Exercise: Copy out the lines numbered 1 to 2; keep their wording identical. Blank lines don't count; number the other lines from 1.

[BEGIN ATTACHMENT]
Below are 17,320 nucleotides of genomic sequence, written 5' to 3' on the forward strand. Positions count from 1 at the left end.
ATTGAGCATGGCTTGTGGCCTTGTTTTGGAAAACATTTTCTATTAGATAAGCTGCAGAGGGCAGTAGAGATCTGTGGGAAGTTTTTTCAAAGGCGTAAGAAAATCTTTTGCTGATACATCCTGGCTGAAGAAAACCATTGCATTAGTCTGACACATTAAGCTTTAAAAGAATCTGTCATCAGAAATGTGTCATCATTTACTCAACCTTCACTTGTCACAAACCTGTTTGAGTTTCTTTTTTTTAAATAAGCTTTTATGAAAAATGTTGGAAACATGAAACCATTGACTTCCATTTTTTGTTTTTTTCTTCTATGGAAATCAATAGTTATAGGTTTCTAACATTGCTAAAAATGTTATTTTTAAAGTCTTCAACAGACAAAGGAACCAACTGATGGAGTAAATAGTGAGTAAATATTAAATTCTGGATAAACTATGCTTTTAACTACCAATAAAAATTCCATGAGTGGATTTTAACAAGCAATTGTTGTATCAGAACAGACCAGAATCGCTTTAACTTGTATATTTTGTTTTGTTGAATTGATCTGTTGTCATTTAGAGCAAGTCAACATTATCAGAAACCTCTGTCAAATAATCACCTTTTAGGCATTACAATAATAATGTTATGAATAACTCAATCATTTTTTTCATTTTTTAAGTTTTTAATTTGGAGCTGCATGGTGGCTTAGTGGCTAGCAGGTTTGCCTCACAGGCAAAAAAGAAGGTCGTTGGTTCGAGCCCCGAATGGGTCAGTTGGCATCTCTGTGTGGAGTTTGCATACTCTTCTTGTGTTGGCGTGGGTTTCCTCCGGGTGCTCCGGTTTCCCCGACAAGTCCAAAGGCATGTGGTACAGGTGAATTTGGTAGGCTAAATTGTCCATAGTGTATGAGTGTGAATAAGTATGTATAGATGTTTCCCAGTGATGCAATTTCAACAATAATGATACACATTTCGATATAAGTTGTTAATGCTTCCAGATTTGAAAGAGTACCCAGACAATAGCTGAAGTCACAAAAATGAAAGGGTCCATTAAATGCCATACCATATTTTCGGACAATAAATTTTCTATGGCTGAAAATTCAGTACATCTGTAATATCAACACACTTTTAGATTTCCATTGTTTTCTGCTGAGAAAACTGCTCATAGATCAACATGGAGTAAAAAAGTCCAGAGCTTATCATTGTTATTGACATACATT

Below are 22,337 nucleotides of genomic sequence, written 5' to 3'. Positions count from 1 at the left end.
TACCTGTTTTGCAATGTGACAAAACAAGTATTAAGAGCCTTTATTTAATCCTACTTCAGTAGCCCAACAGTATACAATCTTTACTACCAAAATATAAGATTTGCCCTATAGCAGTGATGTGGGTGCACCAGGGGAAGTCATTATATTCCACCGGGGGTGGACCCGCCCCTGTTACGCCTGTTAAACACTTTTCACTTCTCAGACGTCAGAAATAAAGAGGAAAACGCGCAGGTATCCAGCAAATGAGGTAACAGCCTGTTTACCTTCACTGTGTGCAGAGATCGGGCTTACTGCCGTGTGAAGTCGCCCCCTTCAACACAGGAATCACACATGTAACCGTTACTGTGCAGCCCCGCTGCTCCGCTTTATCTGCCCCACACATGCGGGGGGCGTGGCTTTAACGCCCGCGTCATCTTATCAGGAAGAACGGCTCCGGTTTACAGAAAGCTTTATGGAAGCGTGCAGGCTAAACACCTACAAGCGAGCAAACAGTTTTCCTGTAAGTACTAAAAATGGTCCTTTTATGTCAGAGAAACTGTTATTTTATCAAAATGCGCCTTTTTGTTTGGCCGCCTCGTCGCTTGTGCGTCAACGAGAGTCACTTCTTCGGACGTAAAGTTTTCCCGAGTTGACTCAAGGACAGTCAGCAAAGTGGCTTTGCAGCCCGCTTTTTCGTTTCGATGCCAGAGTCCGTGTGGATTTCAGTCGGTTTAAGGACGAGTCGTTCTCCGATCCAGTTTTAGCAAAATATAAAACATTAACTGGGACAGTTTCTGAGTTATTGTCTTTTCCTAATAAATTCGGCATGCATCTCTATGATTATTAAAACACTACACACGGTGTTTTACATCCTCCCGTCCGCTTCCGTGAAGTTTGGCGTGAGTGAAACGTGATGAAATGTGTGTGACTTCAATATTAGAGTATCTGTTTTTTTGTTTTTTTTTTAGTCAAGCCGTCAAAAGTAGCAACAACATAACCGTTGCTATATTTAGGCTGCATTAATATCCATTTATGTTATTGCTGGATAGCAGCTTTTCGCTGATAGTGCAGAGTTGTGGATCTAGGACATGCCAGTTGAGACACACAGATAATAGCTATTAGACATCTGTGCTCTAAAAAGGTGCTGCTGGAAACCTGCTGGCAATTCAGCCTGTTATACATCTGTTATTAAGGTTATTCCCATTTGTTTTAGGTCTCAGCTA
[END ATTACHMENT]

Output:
Below are 17,320 nucleotides of genomic sequence, written 5' to 3' on the forward strand. Positions count from 1 at the left end.
ATTGAGCATGGCTTGTGGCCTTGTTTTGGAAAACATTTTCTATTAGATAAGCTGCAGAGGGCAGTAGAGATCTGTGGGAAGTTTTTTCAAAGGCGTAAGAAAATCTTTTGCTGATACATCCTGGCTGAAGAAAACCATTGCATTAGTCTGACACATTAAGCTTTAAAAGAATCTGTCATCAGAAATGTGTCATCATTTACTCAACCTTCACTTGTCACAAACCTGTTTGAGTTTCTTTTTTTTAAATAAGCTTTTATGAAAAATGTTGGAAACATGAAACCATTGACTTCCATTTTTTGTTTTTTTCTTCTATGGAAATCAATAGTTATAGGTTTCTAACATTGCTAAAAATGTTATTTTTAAAGTCTTCAACAGACAAAGGAACCAACTGATGGAGTAAATAGTGAGTAAATATTAAATTCTGGATAAACTATGCTTTTAACTACCAATAAAAATTCCATGAGTGGATTTTAACAAGCAATTGTTGTATCAGAACAGACCAGAATCGCTTTAACTTGTATATTTTGTTTTGTTGAATTGATCTGTTGTCATTTAGAGCAAGTCAACATTATCAGAAACCTCTGTCAAATAATCACCTTTTAGGCATTACAATAATAATGTTATGAATAACTCAATCATTTTTTTCATTTTTTAAGTTTTTAATTTGGAGCTGCATGGTGGCTTAGTGGCTAGCAGGTTTGCCTCACAGGCAAAAAAGAAGGTCGTTGGTTCGAGCCCCGAATGGGTCAGTTGGCATCTCTGTGTGGAGTTTGCATACTCTTCTTGTGTTGGCGTGGGTTTCCTCCGGGTGCTCCGGTTTCCCCGACAAGTCCAAAGGCATGTGGTACAGGTGAATTTGGTAGGCTAAATTGTCCATAGTGTATGAGTGTGAATAAGTATGTATAGATGTTTCCCAGTGATGCAATTTCAACAATAATGATACACATTTCGATATAAGTTGTTAATGCTTCCAGATTTGAAAGAGTACCCAGACAATAGCTGAAGTCACAAAAATGAAAGGGTCCATTAAATGCCATACCATATTTTCGGACAATAAATTTTCTATGGCTGAAAATTCAGTACATCTGTAATATCAACACACTTTTAGATTTCCATTGTTTTCTGCTGAGAAAACTGCTCATAGATCAACATGGAGTAAAAAAGTCCAGAGCTTATCATTGTTATTGACATACATT